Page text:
The prudential inquiry into Commonwealth Bank of Australia’s culture should examine whether staff feel inhibited about communicating bad news to their managers and if less sales-centric remuneration policies are being implemented in practice, says a leading risk governance experts.
After the Australian Prudential Regulation Authority said it would appoint an independent panel to investigate CBA’s governance, culture and accountability, Macquarie University professor Elizabeth Sheedy said the inquiry should set up a confidential survey of CBA staff members in order to determine what they really think about the culture created by management.
One of the key issues for the inquiry will be determining whether staff, especially junior staff, are willing to speak up. “Research we have done shows in large banks, it is a real challenge to get risk issues reported up the line because staff perceive that leaders don’t want to hear it,” she said.
Similarly, it is important to ask staff, in a confidential process, whether the principles in revised remuneration systems to put customers first are actually being promoted by managers. Like the other big banks, CBA has committed to implementing the recommendations of former Australian Public Service commissioner Stephen Sedgwick, who said in April that sales should not be the dominant component of banker incentives.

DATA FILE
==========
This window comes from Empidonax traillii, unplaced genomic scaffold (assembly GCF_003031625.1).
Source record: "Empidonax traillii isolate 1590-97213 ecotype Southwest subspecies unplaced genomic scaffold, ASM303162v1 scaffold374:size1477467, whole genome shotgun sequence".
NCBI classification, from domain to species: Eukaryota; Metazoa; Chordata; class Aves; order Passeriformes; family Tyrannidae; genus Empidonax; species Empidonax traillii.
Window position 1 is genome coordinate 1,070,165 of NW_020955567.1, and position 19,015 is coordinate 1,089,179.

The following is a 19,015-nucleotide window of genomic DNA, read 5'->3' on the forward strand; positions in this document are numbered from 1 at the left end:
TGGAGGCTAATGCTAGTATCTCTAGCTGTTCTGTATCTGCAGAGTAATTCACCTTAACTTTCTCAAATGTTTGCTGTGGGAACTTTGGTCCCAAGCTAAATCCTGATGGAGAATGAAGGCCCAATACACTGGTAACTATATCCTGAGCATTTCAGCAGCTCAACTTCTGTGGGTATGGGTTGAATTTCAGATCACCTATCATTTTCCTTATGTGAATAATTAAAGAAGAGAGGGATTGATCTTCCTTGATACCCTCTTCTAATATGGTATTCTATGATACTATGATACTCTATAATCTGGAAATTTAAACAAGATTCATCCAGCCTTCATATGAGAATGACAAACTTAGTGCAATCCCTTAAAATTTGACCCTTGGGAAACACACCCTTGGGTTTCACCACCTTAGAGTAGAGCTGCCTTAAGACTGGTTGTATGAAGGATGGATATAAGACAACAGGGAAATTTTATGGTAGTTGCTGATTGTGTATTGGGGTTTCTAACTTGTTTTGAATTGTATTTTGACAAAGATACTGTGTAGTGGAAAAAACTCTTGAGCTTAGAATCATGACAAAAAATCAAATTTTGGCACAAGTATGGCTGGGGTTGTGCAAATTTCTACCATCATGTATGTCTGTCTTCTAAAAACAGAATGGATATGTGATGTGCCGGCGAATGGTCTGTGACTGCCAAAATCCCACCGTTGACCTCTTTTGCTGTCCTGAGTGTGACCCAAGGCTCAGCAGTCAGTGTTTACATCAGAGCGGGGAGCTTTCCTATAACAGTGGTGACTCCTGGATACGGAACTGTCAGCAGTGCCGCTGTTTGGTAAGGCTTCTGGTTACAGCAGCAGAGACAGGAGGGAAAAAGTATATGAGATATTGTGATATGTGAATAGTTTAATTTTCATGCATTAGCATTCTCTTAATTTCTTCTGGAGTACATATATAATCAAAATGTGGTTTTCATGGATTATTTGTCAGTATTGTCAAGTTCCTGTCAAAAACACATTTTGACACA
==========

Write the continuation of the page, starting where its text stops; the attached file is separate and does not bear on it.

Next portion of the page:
But Professor Sheedy said “there is often a big difference between policy and what happens on the ground, and staff know and will tell you if you design survey questions around whether the remuneration system is actually doing what it says it does”.
“Research I have already done has highlighted this as a big problem – in the large Australian banks, a majority of staff perceive that remuneration systems are not consistent with prudent risk management and that perception is associated with non-compliance.”
APRA said the inquiry would consider whether CBA’s “organisational structure, governance, financial objectives, remuneration and accountability frameworks are conflicting with sound risk management and compliance outcomes”.
This would examine CBA’s ‘compliance gateways’, Professor Sheedy said, referring to procedures that restrict…